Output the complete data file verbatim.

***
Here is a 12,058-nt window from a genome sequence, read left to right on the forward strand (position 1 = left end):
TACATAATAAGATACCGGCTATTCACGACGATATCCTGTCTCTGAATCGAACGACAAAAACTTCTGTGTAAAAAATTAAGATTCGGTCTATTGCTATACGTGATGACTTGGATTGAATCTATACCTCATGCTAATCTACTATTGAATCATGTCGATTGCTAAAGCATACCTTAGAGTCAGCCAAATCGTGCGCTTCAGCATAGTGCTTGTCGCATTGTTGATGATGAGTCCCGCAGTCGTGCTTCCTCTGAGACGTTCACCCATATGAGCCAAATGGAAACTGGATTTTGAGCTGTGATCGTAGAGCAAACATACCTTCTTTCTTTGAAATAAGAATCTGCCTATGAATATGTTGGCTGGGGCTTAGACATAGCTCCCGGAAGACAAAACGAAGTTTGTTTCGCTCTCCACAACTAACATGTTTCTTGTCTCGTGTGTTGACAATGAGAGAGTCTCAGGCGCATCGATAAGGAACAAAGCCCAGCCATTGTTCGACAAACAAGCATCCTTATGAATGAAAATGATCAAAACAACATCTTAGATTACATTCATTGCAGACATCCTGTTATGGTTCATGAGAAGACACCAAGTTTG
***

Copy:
Here is a 12,058-nt window from a genome sequence, read left to right on the forward strand (position 1 = left end):
TACATAATAAGATACCGGCTATTCACGACGATATCCTGTCTCTGAATCGAACGACAAAAACTTCTGTGTAAAAAATTAAGATTCGGTCTATTGCTATACGTGATGACTTGGATTGAATCTATACCTCATGCTAATCTACTATTGAATCATGTCGATTGCTAAAGCATACCTTAGAGTCAGCCAAATCGTGCGCTTCAGCATAGTGCTTGTCGCATTGTTGATGATGAGTCCCGCAGTCGTGCTTCCTCTGAGACGTTCACCCATATGAGCCAAATGGAAACTGGATTTTGAGCTGTGATCGTAGAGCAAACATACCTTCTTTCTTTGAAATAAGAATCTGCCTATGAATATGTTGGCTGGGGCTTAGACATAGCTCCCGGAAGACAAAACGAAGTTTGTTTCGCTCTCCACAACTAACATGTTTCTTGTCTCGTGTGTTGACAATGAGAGAGTCTCAGGCGCATCGATAAGGAACAAAGCCCAGCCATTGTTCGACAAACAAGCATCCTTATGAATGAAAATGATCAAAACAACATCTTAGATTACATTCATTGCAGACATCCTGTTATGGTTCATGAGAAGACACCAAGTTTG